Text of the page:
Unemployment insurance in the U.S. Virgin Islands has paid out more than $133 million since the beginning of the pandemic through May 2, according to the V.I. Labor Department.
The Senate Committee on Education and Workforce Development, which is chaired by Sen. Genevieve Whitaker, heard from the Labor Department regarding the Unemployment Insurance, Loss Wages Assistance Program and the federal Unemployment Assistance Program during a hearing on St. Croix on Friday.
The Unemployment Insurance program collects quarterly employer contributions and provides benefits under the regular unemployment insurance program. The pandemic-related programs are: (1) the Pandemic Unemployment Assistance; (2) Pandemic Emergency Unemployment Compensation; and the Federal Pandemic Unemployment Compensation. Congress passed these programs under the CARES Act of 2020.
Labor Commissioner Gary Molloy said the pandemic unemployment assistance has been extended until Sept. 6, but federal rule changes require people to provide additional documentation to be eligible to receive benefits in addition to three new criteria that can provide entitlement. He said each claimant has to provide proof of employment in the most recent tax year. These include W-2, 1099 and tax returns. If these are not provided, individuals will not be able to collect benefits under the program and will be deemed not eligible, Molloy said.
The terms are different for those who filed a claim before Dec. 27, 2020, and for claims after Jan. 31, 2021, he said.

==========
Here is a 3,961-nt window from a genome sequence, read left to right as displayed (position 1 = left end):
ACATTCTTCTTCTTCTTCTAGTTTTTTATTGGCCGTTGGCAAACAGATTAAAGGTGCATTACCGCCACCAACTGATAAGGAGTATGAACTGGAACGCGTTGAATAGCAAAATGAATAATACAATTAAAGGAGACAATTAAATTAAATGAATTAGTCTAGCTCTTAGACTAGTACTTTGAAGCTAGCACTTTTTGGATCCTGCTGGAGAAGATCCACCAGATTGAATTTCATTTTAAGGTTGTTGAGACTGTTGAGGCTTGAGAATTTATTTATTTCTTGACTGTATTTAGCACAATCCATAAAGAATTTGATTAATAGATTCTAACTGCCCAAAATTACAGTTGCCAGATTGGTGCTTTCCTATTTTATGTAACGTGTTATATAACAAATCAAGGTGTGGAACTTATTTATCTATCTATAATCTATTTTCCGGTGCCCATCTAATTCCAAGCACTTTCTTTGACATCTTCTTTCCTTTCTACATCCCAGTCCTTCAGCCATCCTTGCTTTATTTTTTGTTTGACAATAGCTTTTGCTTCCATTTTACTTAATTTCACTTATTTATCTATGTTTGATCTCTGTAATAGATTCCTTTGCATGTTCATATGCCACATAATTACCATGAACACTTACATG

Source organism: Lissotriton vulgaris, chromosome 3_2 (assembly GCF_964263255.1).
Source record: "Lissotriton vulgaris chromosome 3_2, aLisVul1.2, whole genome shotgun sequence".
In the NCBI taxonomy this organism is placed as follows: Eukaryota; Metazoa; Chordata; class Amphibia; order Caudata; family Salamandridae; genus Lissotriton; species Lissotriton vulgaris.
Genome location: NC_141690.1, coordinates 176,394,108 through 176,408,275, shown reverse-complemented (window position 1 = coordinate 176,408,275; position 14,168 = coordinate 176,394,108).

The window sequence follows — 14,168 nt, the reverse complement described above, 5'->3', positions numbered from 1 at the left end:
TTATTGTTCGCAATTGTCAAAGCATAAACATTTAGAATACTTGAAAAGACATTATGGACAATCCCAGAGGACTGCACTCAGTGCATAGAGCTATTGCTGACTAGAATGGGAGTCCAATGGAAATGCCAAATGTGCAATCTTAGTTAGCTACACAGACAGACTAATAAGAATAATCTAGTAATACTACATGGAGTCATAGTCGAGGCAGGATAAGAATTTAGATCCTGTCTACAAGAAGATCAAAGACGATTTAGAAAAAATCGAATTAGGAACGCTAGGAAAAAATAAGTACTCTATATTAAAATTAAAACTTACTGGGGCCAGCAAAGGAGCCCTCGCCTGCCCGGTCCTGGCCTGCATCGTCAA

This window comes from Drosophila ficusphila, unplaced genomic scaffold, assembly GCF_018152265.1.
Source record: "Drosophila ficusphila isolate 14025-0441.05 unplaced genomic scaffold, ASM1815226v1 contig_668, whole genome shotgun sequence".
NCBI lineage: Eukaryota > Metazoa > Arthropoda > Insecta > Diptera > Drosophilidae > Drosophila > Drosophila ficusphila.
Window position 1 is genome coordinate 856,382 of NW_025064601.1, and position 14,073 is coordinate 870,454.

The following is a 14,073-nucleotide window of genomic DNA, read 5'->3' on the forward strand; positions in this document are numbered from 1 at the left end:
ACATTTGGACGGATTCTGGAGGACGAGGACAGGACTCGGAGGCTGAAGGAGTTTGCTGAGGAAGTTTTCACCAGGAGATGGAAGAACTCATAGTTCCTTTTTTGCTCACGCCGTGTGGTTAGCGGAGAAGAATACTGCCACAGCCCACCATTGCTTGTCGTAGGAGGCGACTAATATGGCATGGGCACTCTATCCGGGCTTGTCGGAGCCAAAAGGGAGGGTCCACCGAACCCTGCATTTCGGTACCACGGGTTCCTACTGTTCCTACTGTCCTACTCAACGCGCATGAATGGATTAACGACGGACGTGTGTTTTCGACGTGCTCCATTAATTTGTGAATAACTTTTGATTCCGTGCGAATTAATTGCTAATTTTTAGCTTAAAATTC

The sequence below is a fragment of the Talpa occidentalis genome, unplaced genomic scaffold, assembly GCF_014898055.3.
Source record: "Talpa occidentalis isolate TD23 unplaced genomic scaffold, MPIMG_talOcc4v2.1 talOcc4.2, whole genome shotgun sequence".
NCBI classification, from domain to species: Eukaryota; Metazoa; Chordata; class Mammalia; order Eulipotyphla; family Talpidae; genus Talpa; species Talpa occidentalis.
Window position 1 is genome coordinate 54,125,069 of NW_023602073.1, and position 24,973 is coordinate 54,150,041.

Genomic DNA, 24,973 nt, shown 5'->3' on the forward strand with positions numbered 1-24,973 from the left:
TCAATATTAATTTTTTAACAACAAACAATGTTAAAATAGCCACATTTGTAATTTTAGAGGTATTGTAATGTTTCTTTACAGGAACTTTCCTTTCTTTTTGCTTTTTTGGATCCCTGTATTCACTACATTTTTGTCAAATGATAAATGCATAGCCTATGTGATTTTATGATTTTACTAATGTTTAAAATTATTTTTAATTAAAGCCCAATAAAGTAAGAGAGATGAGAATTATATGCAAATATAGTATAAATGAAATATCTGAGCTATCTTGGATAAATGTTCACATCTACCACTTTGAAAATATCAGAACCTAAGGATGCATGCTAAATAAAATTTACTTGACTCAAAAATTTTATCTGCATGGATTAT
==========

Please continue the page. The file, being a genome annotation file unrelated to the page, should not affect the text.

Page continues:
In the first scenario, claimants have 90 days to turn in documents, and in the second they only have 21.
There are three new conditions to qualify for pandemic unemployment assistance. One is if you were denied continued unemployment benefits because you refused work at a worksite that is not in compliance with federal or local COVID-19 safety standards. This includes workplaces that are not following safety rules related to mask-wearing, physical distancing measures or the provision of personal protective equipment consistent with public health guidelines.
The second is if you provide services to an educational institution or educational service agency and are unemployed or partially unemployed because of volatility in the work schedule that is directly caused by the COVID-19 public health emergency. This includes, but is not limited to, changes in schedules and partial closures. Third, is if you are an employee whose hours have been reduced or were laid off as a direct result of COVID-19.
Of the $133.4 million in payments disbursed since the beginning of the pandemic through May 2, $48 million was in regular unemployment compensation and most of the rest in the several federal pandemic unemployment assistance programs.
Molloy and his staff also provided a PowerPoint presentation that detailed the process of applying for regular unemployment. On March 29, the Labor Department’s lobby area reopened to serve customers. Those seeking assistance are seen by appointment only, and services are rendered utilizing virtual platforms such as Zoom, FaceTime, phone and email.
Plexiglass partitions are being installed in the Resource Rooms as the department plans to expand its service delivery to people who need one-on-one assistance, Molloy said.
Later in the day, University of the Virgin Islands President David Hall updated senators on the Agricultural Experiment Station and Cooperative Extension Service.
“Thus far, the School of Agriculture has added four certificates: Agro-business, agro-tourism, horticulture and forestry and nursery management,” Hall said.
The entire UVI faculty has approved a new associate of applied science degree in horticulture and another in agroecology, which will be forwarded to the UVI board of trustees for approval.
Senators in attendance included committee member Sens. Genevieve R. Whitaker, Janelle K. Sarauw, Donna Frett-Gregory, Kenneth L. Gittens, Milton E. Potter, Kurt A. Vialet and non-member Sens. Novelle E. Francis Jr. and Steven D. Payne Sr.